News of the Competition (09/02/2009)

 Permanent link
MADISON, Wis. (9/3/09)
* August U.S. auto sales received a spark from the “Cash for Clunkers” program and rose to their highest monthly total in more than a year, stoking hopes that in the months ahead the auto industry’s recovery will continue, analysts said. Although the industry anticipates a sales slowdown in September, automakers said they are optimistic that the improving U.S. economy will lead to a broader expansion of vehicle sales. Automakers sold 1,261,977 cars and pickup trucks--about a 1% increase from a year earlier and up from 997,824 in July. The August tally was the first time the industry experienced a year-over-year increase since October 2007 and its highest sales total since May 2008, analysts said (The Wall Street Journal Sept. 2) … * Saying it will save the credit card processor more than $100 million, Visa Inc. announced Monday it would prepay the remainder of a big legal settlement with U.S. merchants-- which will garner the company a discount. Visa said it will prepay $683 million by Sept. 30--which will negate the $800 million it still owes on a $2 billion settlement reached in June 2003 by its subsidiary, Visa USA. The settlement was a culmination of a lawsuit that alleged Visa and MasterCard Inc. conspired to set prices and restrict trade (The New York Times Aug. 31) … * Citigroup Inc. is selling three credit card portfolios to U.S. Bancorp and is shutting down the co-branded cards it issues for retail partner Home Depot Inc. to rid itself of troublesome card assets, analysts said. The Citi Holdings unit that Citigroup formed in January comprises the three card portfolios being sold and the Home Depot accounts. They are among the unwanted assets Citigroup intends to sell or unwind and include cards it issues for affinity groups and retailers, or as an agent for smaller banks (American Banker Sept. 2) …

Market News (09/02/2009)

 Permanent link
MADISON, Wis. (9/3/09)
* U.S. companies cut more jobs than predicted in August, according to data from ADP Employer Services. The month’s data are a sign that employers are not confident about a recovery from the steepest recession since the 1930s, analysts said. The 298,000 jobs cut in August--290,000 was the forecast--followed a revised 360,000 lost in July. Consumer spending, which constitutes roughly 70% of the U.S. economy, may be slow in rebounding in the next few months, analysts said. Also a pending Labor Department release will indicate the U.S. unemployment rate increased to 9.5% in August, they added. The labor market’s return to health will be “slow and painful” due to the scope of the recession and uncertainty surrounding the vigor and sustainability of a recovery, said Ryan Sweet, a senior economist at Moody’s Economy.com (Bloomberg.com Sept. 2) … * U.S. factory orders increased less than forecast in July, hampered by a drop in non-durable goods such as food and oil--which mitigated a rise in demand for new equipment that exceeded predictions, analysts said. Orders rose 1.3% following a revised 0.9% June increase that was bigger than anticipated, the Commerce Department said Wednesday. Factory orders were forecast to rise 2.2 %, according to the median of 63 estimates in a survey by Bloomberg News. Meanwhile, possibly reflecting lower prices, the 1.9% decrease in non-durable goods orders was the largest drop this year, analysts said (Bloomberg.com Sept. 2) … * Mortgage loan application volume--declined 2.2% for the week ending Aug. 28 on a seasonally adjusted basis from one week earlier. On an unadjusted basis, the Market Composite Index dropped 3.1% compared with the previous week and increased 22.7% compared with the same week one year earlier. The index is part of the Weekly Mortgage Applications Survey, conducted by the Mortgage Bankers Association (MBA). The Refinance Index decreased 3.1% from the previous week, and the seasonally adjusted Purchase Index dropped 1% from a week ago. For Mortgage Applications Decrease in Latest MBA Weekly Survey, use the link ...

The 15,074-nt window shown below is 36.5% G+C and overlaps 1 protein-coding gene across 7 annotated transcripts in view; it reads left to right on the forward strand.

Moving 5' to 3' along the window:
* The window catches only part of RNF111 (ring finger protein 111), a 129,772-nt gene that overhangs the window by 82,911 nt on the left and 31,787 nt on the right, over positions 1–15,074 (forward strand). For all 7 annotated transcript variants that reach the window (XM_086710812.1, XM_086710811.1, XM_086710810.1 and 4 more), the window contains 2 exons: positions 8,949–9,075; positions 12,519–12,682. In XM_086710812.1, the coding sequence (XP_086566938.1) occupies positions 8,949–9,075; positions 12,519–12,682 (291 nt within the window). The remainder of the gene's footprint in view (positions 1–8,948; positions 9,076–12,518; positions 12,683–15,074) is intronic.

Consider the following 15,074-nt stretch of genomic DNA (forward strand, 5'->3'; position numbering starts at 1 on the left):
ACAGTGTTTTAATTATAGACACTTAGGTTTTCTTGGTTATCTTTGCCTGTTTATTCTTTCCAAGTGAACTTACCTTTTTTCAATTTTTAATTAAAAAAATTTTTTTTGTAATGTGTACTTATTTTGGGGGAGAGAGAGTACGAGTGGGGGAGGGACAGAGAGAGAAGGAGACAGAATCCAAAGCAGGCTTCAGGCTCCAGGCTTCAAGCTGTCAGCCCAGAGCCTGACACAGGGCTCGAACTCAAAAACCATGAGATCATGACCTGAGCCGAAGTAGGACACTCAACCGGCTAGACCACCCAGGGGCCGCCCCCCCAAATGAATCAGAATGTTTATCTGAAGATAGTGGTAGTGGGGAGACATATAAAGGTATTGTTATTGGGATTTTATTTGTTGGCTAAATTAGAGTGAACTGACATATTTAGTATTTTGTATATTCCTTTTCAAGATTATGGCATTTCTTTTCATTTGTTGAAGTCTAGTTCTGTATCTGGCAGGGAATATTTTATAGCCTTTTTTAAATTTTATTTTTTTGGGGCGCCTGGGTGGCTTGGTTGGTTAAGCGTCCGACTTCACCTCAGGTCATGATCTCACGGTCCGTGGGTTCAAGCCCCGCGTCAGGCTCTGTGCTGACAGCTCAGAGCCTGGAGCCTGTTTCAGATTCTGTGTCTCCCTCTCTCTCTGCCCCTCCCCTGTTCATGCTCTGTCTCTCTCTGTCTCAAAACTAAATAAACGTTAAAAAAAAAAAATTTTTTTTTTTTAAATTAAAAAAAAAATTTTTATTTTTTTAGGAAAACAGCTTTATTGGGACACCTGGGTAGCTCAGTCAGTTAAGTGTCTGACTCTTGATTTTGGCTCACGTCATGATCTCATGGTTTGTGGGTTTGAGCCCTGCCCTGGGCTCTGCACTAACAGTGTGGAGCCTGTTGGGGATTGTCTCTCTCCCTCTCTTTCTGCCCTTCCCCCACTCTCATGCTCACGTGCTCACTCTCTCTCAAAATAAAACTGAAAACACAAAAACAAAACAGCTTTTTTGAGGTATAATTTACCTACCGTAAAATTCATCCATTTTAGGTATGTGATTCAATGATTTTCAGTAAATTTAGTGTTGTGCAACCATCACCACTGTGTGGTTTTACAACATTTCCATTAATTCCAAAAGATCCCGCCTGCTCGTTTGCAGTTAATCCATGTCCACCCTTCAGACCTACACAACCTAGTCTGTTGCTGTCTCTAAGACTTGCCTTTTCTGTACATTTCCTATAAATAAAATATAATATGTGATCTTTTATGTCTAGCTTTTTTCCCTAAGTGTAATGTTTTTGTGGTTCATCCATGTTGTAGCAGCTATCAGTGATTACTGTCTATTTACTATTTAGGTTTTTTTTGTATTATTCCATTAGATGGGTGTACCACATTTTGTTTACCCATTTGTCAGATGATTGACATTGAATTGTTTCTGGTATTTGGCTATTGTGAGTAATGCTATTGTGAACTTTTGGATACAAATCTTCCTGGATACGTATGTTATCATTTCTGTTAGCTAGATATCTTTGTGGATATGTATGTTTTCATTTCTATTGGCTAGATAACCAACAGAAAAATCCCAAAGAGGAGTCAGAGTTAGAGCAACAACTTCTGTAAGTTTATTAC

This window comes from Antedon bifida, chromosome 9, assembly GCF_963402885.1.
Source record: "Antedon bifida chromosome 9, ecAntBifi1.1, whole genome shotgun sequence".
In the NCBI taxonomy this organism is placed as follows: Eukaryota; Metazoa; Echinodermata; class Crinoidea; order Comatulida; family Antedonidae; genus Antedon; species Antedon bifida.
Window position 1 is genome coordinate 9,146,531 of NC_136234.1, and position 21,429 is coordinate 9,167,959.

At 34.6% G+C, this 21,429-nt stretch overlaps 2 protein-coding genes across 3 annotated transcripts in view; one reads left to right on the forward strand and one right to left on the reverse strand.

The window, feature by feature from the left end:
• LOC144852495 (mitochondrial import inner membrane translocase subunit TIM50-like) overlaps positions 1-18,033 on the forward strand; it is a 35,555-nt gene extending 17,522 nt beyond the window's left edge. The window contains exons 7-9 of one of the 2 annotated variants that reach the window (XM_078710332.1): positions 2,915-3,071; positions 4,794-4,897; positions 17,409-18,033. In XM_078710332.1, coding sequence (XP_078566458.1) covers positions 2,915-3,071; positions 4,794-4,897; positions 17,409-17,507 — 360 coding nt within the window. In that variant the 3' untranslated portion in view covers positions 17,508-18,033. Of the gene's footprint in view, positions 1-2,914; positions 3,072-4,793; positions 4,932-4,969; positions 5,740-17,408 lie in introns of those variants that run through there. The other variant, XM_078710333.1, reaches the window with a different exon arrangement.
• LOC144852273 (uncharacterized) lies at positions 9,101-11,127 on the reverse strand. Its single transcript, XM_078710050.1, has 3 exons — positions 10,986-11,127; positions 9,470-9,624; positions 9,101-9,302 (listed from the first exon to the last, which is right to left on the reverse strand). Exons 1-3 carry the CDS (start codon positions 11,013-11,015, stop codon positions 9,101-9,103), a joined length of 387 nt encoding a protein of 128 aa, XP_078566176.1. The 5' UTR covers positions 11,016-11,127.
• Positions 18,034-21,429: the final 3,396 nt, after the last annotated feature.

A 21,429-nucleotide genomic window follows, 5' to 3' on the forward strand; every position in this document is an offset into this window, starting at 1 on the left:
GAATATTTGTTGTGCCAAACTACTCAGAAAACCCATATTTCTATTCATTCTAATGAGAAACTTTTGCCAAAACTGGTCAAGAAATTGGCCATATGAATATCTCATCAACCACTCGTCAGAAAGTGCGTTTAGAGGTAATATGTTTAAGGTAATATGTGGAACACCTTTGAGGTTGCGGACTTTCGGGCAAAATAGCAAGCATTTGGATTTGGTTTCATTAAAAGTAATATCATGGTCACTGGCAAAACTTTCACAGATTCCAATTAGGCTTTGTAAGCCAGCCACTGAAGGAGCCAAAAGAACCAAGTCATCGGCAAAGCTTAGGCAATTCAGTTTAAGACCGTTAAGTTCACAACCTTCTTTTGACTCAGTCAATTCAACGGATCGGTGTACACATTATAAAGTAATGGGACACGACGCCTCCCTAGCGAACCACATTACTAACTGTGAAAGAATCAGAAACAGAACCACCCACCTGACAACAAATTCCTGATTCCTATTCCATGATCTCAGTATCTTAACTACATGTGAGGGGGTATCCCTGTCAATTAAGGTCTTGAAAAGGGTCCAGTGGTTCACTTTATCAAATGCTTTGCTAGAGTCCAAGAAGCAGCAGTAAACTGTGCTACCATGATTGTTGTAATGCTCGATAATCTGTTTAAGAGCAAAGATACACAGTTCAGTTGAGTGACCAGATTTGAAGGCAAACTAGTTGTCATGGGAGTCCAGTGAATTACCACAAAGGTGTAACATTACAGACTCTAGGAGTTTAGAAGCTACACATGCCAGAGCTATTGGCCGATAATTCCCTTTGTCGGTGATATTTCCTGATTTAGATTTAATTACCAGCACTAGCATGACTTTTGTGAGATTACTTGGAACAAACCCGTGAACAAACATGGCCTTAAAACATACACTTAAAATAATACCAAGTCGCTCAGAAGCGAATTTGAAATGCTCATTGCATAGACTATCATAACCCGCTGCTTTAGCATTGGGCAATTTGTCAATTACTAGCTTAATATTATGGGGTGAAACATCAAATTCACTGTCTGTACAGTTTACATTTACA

News of the Competition (09/01/2009)

 Permanent link
MADISON, Wis. (9/2/09)